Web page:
In describing how the controlling mindset works, this is the best book I've ever read: clear in its theories, insightful, convincing, perceptive and not unsympathetic to the controlling person. If you want a view into how such thinking works, this is your book.

On the other hand, it suffers several flaws. Minor ones first: Evans spends time reflecting on the worldwide political implications of her psychological theory that start moving into unsupported vagueness, and that's pages that could more usefully have been devoted to constructive advice, plus over-reaching a bit. Also, she rather over-uses her invented phrases, 'Controller', 'Pretend Person' and so on, which gives the book an almost cultic feel at times. There are times when the book feels a bit over-excited about its theory.

This wouldn't be too bad, but there are two serious flaws: it offers frustratingly little advice on what to do about such situations - saying 'What?' whenever someone makes an inappropriate remark is honestly about as far as it goes - and its structure is rather meandering.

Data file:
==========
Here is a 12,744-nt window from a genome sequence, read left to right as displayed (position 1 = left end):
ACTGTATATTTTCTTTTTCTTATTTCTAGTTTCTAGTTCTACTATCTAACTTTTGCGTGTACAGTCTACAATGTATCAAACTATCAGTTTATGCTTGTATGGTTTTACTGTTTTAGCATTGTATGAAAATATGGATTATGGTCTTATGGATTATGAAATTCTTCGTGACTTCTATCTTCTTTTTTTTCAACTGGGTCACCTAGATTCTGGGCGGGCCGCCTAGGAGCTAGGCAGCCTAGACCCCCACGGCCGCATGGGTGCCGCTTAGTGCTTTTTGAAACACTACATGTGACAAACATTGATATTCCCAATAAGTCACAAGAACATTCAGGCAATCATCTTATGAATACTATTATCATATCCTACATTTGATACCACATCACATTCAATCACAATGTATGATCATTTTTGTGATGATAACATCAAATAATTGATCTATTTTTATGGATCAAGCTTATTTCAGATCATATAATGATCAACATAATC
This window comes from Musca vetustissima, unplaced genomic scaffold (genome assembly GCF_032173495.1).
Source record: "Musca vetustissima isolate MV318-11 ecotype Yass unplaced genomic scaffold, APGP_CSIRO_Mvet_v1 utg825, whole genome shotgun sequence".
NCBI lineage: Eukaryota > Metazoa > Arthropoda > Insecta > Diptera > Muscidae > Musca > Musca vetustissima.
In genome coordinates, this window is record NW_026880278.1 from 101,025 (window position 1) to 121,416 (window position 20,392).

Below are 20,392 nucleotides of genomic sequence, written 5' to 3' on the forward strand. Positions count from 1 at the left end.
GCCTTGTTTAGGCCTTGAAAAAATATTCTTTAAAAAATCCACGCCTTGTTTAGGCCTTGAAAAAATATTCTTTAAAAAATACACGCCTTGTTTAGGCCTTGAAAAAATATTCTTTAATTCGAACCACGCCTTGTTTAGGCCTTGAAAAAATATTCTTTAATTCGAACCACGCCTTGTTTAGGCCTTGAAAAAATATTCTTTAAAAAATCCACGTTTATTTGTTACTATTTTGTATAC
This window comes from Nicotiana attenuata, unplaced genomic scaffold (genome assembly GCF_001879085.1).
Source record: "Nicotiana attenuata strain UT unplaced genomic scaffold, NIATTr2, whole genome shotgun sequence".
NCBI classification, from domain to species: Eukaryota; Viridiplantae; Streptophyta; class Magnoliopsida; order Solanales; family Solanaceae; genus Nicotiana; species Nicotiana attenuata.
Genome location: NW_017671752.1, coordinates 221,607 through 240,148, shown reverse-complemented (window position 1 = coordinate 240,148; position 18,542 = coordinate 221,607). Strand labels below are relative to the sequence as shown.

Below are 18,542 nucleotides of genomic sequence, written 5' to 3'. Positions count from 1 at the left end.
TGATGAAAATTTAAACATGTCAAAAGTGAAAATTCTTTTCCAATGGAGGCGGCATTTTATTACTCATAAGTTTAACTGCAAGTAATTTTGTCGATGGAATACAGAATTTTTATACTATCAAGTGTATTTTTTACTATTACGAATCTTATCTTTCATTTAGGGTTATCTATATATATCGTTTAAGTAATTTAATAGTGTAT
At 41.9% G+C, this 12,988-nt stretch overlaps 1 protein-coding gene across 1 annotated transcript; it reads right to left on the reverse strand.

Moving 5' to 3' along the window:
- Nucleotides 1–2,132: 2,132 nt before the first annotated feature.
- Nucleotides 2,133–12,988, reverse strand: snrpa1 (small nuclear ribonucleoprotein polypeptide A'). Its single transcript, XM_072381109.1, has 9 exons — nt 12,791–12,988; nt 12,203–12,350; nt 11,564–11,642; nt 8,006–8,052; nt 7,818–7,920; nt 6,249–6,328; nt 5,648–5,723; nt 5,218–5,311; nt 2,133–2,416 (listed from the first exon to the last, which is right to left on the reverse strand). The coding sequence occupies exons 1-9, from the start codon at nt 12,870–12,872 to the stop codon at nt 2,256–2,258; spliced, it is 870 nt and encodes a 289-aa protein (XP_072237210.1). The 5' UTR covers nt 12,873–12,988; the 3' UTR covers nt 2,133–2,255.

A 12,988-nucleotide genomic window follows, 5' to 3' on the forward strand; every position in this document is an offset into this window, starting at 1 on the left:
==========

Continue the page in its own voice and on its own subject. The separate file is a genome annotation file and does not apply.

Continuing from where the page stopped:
It's a real shame that she speaks vaguely of the 'Controller' throughout and doesn't consider any changes of nuance according to the relationship. Why not, for instance, have a chapter on husband-to-wife control, wife-to-husband, parent-to-child, friend-to-friend, boss-to-employee and so on? All of these are slightly different situations where the same problem can occur, and the victims' options are very different in each. Such a structure would not only be more helpful but would also make the book far easier to navigate and reread. As it is, it's hard to remember what Evans says where; it all blurs into one general theory.